“Building Cities Shouldn’t Be a Partisan Issue”

Over the weekend, we came across an article from the Isthmus of Madison, Wisconsin, reporting on a conservative scaremongering campaign against a commuter rail proposal.

It quotes a leader in the Wisconsin Republican Party painting transit-oriented development as a red menace: "This has been done before," Dane County Republican Party spokesman Bill Richardson said on a Madison radio show. "The Soviet Union and in East Berlin and all
those places. They built these … very ugly high-rise apartments, and
they jammed people into these."

We were happy to see that Streetsblog Network member The Overhead Wire posted a quick response to this nonsense:

1532449728_1b17935342.jpgWhat kind of development is really being forced on Americans? (Photo: co-plex via Flickr)

[E]veryone who reads here knows the histories and the market
distortions of sprawl, which has absolutely dominated the market over
the last 60 years. If anything, it’s they who are forcing everyone to
live their lifestyle, a sick distortion of the actual desires of at
least some Americans, such as myself, who want to live in an urban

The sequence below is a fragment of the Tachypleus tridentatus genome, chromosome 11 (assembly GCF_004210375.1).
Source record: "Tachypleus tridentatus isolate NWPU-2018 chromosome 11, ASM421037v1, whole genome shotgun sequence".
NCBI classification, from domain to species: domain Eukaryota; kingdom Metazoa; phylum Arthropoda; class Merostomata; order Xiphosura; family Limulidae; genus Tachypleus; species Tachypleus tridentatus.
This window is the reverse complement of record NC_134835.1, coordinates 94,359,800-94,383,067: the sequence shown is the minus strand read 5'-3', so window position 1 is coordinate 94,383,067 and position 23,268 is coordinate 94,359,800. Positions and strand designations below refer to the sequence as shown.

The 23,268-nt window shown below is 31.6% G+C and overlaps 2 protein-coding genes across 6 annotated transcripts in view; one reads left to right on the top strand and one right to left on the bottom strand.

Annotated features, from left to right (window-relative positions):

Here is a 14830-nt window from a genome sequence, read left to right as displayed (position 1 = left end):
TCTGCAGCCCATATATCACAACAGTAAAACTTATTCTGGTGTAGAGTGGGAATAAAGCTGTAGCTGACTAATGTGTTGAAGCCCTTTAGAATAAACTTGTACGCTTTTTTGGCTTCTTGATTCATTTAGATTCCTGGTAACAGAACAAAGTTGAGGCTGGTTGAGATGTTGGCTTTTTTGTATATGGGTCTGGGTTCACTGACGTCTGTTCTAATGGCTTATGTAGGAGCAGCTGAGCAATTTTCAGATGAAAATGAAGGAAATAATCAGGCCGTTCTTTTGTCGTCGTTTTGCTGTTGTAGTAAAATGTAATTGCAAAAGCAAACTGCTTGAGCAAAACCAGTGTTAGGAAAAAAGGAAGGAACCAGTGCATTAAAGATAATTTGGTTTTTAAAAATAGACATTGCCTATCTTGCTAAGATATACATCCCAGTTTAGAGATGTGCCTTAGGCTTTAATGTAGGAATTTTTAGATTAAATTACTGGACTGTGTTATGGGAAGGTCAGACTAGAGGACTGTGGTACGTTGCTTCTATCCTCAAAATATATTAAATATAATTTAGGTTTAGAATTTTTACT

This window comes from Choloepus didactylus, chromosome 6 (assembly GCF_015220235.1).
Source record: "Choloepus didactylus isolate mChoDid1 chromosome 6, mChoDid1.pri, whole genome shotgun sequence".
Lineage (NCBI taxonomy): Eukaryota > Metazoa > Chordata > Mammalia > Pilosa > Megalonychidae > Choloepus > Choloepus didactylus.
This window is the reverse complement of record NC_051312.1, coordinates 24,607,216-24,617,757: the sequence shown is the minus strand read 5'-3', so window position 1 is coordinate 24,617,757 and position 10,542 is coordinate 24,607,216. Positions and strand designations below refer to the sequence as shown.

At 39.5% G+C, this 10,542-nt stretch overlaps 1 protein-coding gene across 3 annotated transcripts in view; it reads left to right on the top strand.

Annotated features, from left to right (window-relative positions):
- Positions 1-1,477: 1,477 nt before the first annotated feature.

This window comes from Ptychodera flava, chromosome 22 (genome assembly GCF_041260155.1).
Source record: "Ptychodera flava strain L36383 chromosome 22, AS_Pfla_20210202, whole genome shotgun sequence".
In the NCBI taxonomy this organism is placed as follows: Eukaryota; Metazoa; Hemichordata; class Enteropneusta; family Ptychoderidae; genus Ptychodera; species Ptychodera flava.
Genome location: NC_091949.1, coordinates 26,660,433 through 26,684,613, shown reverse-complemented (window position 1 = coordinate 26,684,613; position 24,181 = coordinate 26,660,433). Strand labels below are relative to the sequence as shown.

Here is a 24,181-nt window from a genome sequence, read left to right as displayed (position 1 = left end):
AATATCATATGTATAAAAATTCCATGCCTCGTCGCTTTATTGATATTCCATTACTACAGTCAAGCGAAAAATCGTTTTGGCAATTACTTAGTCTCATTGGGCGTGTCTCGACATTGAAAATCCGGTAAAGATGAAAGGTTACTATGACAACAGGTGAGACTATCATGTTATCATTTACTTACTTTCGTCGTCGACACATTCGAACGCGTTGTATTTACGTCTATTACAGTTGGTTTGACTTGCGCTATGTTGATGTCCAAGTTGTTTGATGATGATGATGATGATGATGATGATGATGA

walkable environment. By not providing a choice in living, or
transportation, the opponents of livable communities are telling us
that the actual market doesn’t matter and that they know what is best….

We know that not all in their circle believe this way, and ultimately building cities shouldn’t be a partisan issue.
The road towards transit and walkability is a sustainable one from a
fiscal and environmental standpoint. I think many times we overlook the
power of fiscal arguments for the movement at our own peril. The research on sprawl is not good, and people are starting to get it, a bit late, but at least they are starting to see how value is created by cities and urbanism is a fiscally responsible choice.

It will be interesting to see how the division over transportation policy among conservatives develops in the next few months. Will the ideology of fear trump more evidence-based economic analysis? What do you think?

More from around the network: Hugeass City wanted a coffee, but needed to be in a car to get served at one Seattle Starbucks. Copenhagenize reports on bicycle theft and insurance profiteering in the Danish cycling paradise. And Tucson Bike Lawyer has a dispatch on biking in Bogotá.

  • John

    Density around train stops? OMG, this has been done before…near every train stop in America, before zoning started making density illegal.

    I like to live in dense urban settings. Why should it be illegal for the free market to build what I like?

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